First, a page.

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I have been searching for days on google and through the FMOD documentation. I have not been able to find a clear answer on this so far.

I’m looking into doing adaptive music, but the problem is that the number of potential channels is absolutely massive (currently 70 and growing). However, we only need a few channels loaded in at once; usually 2-3, but they can be in any combination.

The solution we were thinking of is to [b:ift1hwzm]save each channel to a .wav file, then load in the needed channels at runtime and combine them into a single sound[/b:ift1hwzm], and then we can raise and lower the channels of that new sound to do the blending. I would like to know if there is any easy way to do this.

The [b:ift1hwzm]other alternative is actually our preferred option[/b:ift1hwzm], but I have not been able to find any claims on its reliability. We could load each wav file as a separate sound and play them at the same time. The problem is that [b:ift1hwzm]we need these sounds to be perfectly synced at all times (as if they were a single sound playing on a single channel)[/b:ift1hwzm].

Because of potential audio latency, I know that just playing the two sounds at the same time is not enough. Can someone please give some pointers on what functions could be used to accomplish these?

Thanks in advance.

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Your second (and preferred option) will work. FMOD will have no problem keeping all the channels in sync. However you must make sure they are all started at exactly the same time (in terms of the mixer clock). You can do this by calling System::lockDSP(), calling N x System::playSound(), then calling System::unlockDSP().

Another way to sync the start time without blocking the mixer thread would be:
[code:1es4x6vm]
unsigned int clockhi, clocklo;
system->getDSPClock(&clockhi, &clocklo);
unsigned int blocksize;
system->getDSPBufferSize(&blocksize, 0);

FMOD_64BIT_ADD(clockhi, clocklo, 0, blocksize * 2); /* Push operation into the future by 2 mixer blocks. */

for (int i =0; i < NUM_SOUNDS; i++)
{
system->playSound(FMOD_CHANNEL_FREE, sounds[i], true, &channels[i]);
channels[i]->setDelay(FMOD_DELAYTYPE_DSPCLOCK_START, clockhi, clocklo);
channels[i]->setPaused(false);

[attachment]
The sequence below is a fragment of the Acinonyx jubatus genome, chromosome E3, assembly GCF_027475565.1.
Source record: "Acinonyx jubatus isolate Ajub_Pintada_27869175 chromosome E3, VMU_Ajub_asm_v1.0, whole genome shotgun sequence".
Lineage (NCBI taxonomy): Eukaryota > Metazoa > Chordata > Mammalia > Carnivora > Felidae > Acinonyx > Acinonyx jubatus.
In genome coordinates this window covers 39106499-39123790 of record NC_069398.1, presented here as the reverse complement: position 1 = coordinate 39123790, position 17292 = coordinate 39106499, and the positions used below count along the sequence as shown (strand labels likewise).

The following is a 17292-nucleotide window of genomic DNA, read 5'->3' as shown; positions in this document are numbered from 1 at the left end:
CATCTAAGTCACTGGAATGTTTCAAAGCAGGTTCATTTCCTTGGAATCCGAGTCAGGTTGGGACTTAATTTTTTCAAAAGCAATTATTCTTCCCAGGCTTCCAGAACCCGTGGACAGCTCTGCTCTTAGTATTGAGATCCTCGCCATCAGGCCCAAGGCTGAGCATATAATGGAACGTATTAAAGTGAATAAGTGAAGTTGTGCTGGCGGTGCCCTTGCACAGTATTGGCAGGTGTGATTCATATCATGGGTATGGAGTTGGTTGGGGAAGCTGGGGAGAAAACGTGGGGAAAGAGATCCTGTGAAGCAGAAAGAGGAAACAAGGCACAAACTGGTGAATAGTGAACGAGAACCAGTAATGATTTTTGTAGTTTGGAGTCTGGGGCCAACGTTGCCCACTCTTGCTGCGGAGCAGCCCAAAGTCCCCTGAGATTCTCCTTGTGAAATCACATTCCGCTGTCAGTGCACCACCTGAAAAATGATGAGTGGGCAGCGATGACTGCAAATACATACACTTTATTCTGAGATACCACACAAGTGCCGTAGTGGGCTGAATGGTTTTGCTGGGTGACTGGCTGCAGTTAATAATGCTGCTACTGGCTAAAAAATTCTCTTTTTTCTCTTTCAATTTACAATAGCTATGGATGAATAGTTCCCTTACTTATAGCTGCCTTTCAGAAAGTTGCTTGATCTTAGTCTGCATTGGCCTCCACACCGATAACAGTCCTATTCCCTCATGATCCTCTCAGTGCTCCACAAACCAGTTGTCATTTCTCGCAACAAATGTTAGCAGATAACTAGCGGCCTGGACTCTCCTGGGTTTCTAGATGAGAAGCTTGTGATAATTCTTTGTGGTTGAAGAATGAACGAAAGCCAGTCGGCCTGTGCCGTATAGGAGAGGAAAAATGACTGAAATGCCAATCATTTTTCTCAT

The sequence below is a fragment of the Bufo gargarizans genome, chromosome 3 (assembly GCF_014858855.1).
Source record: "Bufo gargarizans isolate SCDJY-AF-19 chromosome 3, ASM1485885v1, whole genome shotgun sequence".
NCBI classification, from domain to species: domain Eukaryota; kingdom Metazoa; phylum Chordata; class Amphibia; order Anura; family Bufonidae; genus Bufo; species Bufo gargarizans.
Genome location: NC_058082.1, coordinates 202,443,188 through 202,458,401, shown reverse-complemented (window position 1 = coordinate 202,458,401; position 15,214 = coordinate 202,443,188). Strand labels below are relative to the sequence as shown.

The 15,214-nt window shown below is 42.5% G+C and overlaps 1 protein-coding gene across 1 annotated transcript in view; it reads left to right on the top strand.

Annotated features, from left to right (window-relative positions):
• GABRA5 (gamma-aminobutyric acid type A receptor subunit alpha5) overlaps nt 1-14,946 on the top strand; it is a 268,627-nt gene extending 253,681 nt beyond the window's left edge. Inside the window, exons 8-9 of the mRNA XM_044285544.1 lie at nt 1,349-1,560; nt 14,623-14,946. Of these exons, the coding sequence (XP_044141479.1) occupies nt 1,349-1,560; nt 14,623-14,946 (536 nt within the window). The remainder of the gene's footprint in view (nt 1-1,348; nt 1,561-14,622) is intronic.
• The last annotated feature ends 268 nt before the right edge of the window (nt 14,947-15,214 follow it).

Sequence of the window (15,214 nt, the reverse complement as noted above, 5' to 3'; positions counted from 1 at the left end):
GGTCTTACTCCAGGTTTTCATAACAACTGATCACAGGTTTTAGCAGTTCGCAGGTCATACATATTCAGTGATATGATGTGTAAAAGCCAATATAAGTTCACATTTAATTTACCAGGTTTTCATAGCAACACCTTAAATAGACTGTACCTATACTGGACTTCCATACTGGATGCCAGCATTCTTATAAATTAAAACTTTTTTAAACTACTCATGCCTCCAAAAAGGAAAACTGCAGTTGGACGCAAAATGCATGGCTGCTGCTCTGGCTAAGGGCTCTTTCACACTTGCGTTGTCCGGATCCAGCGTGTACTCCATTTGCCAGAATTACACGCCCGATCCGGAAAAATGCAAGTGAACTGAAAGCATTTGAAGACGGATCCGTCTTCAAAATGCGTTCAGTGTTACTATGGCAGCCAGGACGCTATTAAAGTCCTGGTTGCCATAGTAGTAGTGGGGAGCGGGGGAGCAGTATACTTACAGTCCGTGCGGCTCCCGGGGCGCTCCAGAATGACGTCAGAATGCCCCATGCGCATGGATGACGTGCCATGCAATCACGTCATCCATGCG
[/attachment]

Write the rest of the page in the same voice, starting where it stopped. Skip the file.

}
[/code:1es4x6vm]
All the channels are scheduled to start at the same time, and that time is far enough in the future that you’ll be certain that your loop has finished and all channels are added to the mixer before the clock reaches that point.

System::getDSPClock, Channel::setDelay() and Channel::getDelay() are the functions you need to become familiar with for syncing channels.

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Thanks so much Nick! That’s fantastic help and exactly what I needed.

I always prefer to keep things as simple as possible, so [b:2jjpiybo][u:2jjpiybo]in what situations could blocking the mixer harm me[/u:2jjpiybo][/b:2jjpiybo]? I would suspect that it would defer the playing of other sounds as well? I think I read something about that causing stuttering but I don’t fully recall.

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Also, I suspect so, but is it ok to do this?

play sound1 (paused)
play sound2 (paused)

lockDSP()
sound1->setPaused(false);
sound2->setPaused(false);
unlockDSP()

will this achieve the same effect?

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Having only the setPaused inside the lock will have the desired effect.

The risk of blocking the mixer for too long is that the output could stutter. What constitutes "too long" is hard to say. It depends on factors such as the size of the system DSP buffer (System::[get|set]DSPBuffer) and how long each mix is taking (use System::getCPUUsage and look at the DSP value).

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Alright, thanks much. I’ll take that into consideration.

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